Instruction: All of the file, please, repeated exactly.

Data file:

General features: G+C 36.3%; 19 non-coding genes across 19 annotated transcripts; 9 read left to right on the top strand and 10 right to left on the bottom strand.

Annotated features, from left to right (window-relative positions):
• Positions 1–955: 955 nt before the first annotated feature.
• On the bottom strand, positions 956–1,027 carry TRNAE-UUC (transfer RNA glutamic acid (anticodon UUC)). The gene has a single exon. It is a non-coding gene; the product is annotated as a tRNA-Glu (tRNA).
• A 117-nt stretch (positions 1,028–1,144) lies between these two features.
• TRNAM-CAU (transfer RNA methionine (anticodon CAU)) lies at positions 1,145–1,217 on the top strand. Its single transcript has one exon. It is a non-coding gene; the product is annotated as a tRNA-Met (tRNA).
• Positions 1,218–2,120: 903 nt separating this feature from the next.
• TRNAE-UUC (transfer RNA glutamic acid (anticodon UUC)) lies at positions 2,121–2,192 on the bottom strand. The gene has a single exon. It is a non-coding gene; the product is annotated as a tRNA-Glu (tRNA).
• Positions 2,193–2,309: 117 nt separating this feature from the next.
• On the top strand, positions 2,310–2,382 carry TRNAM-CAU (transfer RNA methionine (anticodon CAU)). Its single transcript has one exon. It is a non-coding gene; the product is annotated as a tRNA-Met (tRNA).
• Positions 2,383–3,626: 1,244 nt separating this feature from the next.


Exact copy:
General features: G+C 36.3%; 19 non-coding genes across 19 annotated transcripts; 9 read left to right on the top strand and 10 right to left on the bottom strand.

Annotated features, from left to right (window-relative positions):
• Positions 1–955: 955 nt before the first annotated feature.
• On the bottom strand, positions 956–1,027 carry TRNAE-UUC (transfer RNA glutamic acid (anticodon UUC)). The gene has a single exon. It is a non-coding gene; the product is annotated as a tRNA-Glu (tRNA).
• A 117-nt stretch (positions 1,028–1,144) lies between these two features.
• TRNAM-CAU (transfer RNA methionine (anticodon CAU)) lies at positions 1,145–1,217 on the top strand. Its single transcript has one exon. It is a non-coding gene; the product is annotated as a tRNA-Met (tRNA).
• Positions 1,218–2,120: 903 nt separating this feature from the next.
• TRNAE-UUC (transfer RNA glutamic acid (anticodon UUC)) lies at positions 2,121–2,192 on the bottom strand. The gene has a single exon. It is a non-coding gene; the product is annotated as a tRNA-Glu (tRNA).
• Positions 2,193–2,309: 117 nt separating this feature from the next.
• On the top strand, positions 2,310–2,382 carry TRNAM-CAU (transfer RNA methionine (anticodon CAU)). Its single transcript has one exon. It is a non-coding gene; the product is annotated as a tRNA-Met (tRNA).
• Positions 2,383–3,626: 1,244 nt separating this feature from the next.